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Where the future of Indian luxury lies

Designers and artisans will need to find ways to innovate and push the boundaries of what is possible with traditional crafts to preserve them and not lose them to modernisation

Artisans at a handicraft centre, on the outskirts of Srinagar.
Artisans at a handicraft centre, on the outskirts of Srinagar. (Mohammad Amin War)

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The Indian luxury market has undergone a remarkable journey, emerging as one of the world's fastest growing luxury markets. 

The Indian luxury industry is well poised to see a positive growth despite the economic slowdown, with a growth in want and interest of buyers to travel and spend. This can be attributed to the growing consumer awareness, consciousness and increasing disposable income. The modern consumer equates luxury with timelessness, desirability and durability that makes it particularly well suited for the handcrafted luxury brands in the market. 

One of the most exciting aspects of this evolution has been the increasing demand for traditional handcrafted luxury goods globally. While it is no secret that Indian artisans have been renowned for their exceptional craftsmanship and skills, their contribution to the global luxury market has not received the recognition or representation it deserves. 

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That is why I see the current global phenomenon as a great opportunity to stage the talent of shadowed indigenous brands crafting luxury goods.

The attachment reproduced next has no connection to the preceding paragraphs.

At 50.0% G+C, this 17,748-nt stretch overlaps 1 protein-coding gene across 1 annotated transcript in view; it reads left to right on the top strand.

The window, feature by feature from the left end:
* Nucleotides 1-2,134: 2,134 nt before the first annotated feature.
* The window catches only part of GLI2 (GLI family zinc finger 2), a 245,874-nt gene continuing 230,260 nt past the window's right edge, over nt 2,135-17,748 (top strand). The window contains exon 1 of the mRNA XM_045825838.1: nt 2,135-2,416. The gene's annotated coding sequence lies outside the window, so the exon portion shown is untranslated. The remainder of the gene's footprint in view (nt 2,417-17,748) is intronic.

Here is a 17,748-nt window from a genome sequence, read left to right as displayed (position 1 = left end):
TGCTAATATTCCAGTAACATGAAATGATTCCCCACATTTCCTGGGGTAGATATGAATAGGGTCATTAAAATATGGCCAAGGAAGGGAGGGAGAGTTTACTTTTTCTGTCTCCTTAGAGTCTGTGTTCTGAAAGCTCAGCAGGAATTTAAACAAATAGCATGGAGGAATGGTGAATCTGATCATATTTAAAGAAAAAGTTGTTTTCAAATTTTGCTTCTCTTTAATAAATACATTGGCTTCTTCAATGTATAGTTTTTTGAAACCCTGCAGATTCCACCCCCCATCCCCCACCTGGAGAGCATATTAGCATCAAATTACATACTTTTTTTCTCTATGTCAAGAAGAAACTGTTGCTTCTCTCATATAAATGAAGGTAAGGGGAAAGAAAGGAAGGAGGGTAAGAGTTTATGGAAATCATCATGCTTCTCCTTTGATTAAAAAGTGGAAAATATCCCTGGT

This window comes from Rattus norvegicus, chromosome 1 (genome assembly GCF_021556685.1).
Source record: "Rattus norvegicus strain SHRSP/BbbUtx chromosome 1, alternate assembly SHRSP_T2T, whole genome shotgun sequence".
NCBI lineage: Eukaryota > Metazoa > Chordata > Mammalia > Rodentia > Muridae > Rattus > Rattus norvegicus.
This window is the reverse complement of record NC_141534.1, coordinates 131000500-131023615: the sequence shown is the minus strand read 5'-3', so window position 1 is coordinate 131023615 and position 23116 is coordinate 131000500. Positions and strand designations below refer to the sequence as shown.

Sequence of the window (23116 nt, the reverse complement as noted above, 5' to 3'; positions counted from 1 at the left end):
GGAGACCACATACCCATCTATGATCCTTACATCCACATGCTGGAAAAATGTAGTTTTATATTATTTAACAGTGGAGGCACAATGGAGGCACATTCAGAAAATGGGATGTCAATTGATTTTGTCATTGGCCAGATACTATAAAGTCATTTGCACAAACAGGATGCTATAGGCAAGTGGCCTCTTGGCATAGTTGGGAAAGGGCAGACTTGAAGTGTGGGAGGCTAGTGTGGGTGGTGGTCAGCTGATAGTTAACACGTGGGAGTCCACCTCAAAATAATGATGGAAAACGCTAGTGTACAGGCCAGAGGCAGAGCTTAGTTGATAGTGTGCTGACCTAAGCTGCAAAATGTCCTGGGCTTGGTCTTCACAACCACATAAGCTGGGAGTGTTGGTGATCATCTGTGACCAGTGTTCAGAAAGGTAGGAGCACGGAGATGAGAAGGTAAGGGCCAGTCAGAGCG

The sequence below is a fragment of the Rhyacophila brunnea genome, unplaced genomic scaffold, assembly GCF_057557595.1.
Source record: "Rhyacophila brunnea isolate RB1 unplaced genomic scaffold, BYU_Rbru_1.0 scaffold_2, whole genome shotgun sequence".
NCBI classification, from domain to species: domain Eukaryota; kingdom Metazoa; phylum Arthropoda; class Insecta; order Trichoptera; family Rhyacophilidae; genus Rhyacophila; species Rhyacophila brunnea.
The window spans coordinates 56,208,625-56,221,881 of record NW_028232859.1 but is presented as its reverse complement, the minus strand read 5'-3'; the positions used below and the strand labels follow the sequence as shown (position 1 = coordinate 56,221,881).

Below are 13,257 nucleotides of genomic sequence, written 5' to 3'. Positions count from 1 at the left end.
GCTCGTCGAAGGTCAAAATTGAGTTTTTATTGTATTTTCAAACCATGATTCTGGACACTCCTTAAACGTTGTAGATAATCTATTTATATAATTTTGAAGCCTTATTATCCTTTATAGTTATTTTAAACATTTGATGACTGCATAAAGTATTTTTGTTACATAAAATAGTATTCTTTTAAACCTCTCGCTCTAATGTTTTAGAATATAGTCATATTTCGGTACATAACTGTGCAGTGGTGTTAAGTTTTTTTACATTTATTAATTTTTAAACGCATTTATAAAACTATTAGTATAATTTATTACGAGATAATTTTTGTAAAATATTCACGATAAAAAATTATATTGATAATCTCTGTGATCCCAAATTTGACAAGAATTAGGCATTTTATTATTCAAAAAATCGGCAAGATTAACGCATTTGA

Looking toward the future, I believe the Indian handcrafted luxury will be an amalgamation of tradition and innovation. On one hand, traditional crafts will continue to play an important role in the luxury market, lending unparalleled charm and character to products. On the other, innovation will play a pivotal role. As consumers become more discerning and demand more, designers and artisans will need to find ways to innovate and push the boundaries of what is possible with traditional crafts to preserve them and not lose them to modernisation.

A by-product of this collaboration will be the sharing of knowledge and resources that will then integrate much-needed sustainable practices into the industry’s production processes and in turn help reduce our overall impact on the environment as we grow. Another key aspect of collaboration is its fostering of a sense of community within the luxury market. By establishing relationships and networks of designers and artisans on the grounds of mutual support, encouragement, and inspiration, we can together drive innovation and growth in the industry.

The future of Indian handcrafted luxury is bright, yet complex. As the industry continues to evolve, designers and artisans will need to find ways to innovate, incorporate sustainable practices, and collaborate to create products that are both beautiful and meaningful.  

Also read: Is elegance finally making a comeback to the world of fashion?

Gautam Sinha is founder and creative director of Nappa Dori.

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